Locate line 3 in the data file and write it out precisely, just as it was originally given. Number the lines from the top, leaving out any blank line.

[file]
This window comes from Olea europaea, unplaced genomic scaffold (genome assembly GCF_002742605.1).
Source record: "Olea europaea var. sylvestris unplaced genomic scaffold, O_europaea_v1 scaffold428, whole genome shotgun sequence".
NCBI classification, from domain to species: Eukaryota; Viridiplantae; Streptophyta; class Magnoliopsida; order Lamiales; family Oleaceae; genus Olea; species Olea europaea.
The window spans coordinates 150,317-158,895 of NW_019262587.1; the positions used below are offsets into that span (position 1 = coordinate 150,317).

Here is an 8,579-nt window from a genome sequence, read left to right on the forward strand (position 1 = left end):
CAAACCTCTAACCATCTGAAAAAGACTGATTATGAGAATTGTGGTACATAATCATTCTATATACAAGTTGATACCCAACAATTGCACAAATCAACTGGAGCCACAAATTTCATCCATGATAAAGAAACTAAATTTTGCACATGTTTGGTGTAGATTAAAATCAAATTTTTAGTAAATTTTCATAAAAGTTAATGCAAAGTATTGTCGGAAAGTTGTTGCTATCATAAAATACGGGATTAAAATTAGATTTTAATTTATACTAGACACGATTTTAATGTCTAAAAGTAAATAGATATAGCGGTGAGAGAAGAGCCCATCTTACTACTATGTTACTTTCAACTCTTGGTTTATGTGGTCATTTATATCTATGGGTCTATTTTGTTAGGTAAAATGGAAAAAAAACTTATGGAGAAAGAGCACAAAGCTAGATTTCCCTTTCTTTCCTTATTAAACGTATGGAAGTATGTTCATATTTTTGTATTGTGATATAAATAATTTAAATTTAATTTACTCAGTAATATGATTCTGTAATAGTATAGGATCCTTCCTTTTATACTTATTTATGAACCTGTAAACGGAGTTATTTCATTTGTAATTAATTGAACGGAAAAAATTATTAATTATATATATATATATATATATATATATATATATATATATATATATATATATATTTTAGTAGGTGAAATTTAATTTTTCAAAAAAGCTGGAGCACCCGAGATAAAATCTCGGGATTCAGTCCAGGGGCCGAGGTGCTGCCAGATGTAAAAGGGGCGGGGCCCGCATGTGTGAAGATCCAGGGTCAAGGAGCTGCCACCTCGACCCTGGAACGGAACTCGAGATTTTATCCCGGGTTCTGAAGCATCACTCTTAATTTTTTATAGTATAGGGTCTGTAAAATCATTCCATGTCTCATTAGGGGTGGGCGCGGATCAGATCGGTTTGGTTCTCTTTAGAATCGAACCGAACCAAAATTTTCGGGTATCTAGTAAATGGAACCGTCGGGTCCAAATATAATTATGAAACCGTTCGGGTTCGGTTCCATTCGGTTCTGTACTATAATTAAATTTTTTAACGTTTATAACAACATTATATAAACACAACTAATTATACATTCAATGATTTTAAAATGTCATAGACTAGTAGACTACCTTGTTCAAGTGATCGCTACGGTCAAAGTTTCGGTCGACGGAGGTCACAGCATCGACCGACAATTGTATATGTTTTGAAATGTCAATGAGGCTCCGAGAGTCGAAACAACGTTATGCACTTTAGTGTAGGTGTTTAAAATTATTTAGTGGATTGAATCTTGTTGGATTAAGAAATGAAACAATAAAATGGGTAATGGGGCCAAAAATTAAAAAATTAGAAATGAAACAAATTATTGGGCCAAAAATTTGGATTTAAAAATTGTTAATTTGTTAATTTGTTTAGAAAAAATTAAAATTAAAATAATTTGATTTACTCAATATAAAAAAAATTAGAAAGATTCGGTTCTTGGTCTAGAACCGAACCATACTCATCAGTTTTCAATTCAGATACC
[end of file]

NCBI classification, from domain to species: Eukaryota; Viridiplantae; Streptophyta; class Magnoliopsida; order Lamiales; family Oleaceae; genus Olea; species Olea europaea.